Category: Tracking Turkey Vultures

  • Fall Migration is Well Underway for Turkey Vultures

    On September 29 I received an email from Brent Angelo of Vancouver, Washington. Last winter I was in touch with Brent following a Turkey Vulture sighting that he had made of one of our wing-tagged birds. This time around Brent shared his sightings of Turkey Vultures on migration, from his backyard no less! Quoting Brent’s […]

  • Misfits – Incorrectly Fit Harnesses Led to Turkey Vultures Shedding Their Transmitters!

    When a Turkey Vulture’s transmitter is sending signals from the same location hour after hour, it’s an indication that either the bird has died or he/she has rid themselves of the unit. We feared the worst when signals from the transmitters on vultures Amelia, Caeden and Glenn – shown below – weren’t changing locations. With […]

  • Third Turkey Vulture Sheds a Transmitter!

    April 29, 2023 Coastal Raptors attached a transmitter and a wing-tag to a Turkey Vulture at the Ocean Shores Municipal Airport. Afterwards GPS fixes indicated that this vulture, with tag ID CM and named Caeden, had moved to forestland three miles northeast of the airport. Telemetry signals showed his presence there up to May 11, […]

  • Shoalwater DNR Locates Vulture-Shed Transmitter!

    April 30, 2023. Ocean Shores Muncipal Airport. Coastal Raptors trapped a Turkey Vulture for a research project on the movement ecology of this very important scavenger species (for an overview of the study, go to Turkey Vulture Tracking). Trouble began one week afterward. At the time of her May 20 observation, Cyndie was conducting a […]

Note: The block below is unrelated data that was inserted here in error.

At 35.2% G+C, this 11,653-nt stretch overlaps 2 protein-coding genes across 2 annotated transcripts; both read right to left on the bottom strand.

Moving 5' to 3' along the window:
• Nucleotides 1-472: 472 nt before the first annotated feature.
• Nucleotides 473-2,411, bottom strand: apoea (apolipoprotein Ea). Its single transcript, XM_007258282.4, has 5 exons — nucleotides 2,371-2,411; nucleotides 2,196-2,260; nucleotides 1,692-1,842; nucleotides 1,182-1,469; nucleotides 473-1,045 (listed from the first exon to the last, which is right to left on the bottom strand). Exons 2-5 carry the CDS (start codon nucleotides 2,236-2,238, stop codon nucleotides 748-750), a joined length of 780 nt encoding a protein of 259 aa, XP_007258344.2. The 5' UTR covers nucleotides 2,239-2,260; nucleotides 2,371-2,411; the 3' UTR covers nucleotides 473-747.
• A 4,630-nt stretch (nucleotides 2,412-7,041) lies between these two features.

• Turkey Vulture Amelia Slips Transmitter, Soars Free!

    On August 4, 2022 Jake Burroughs, Sandra Miller and I trapped a Turkey Vulture for the Coastal Raptors Turkey Vulture Tracking research project. We fitted that vulture with a transmitter and wing-tag EA. Captured at the Ocean Shores, Washington airport, we named this one Amelia after famed aviator Amelia Earhart. (Vultures cannot be sexed by […]

  • Turkey Vulture ES: Re-sightings in California and Oregon

    Whenever the USGS Bird Banding Lab contacts me with information from a person who has re-sighted one of our wing-tagged Turkey Vultures, I write them for more info. While the reports from the BBL provide me with basic information about the observation (i.e., who saw the bird, when and where), there’s always more to be […]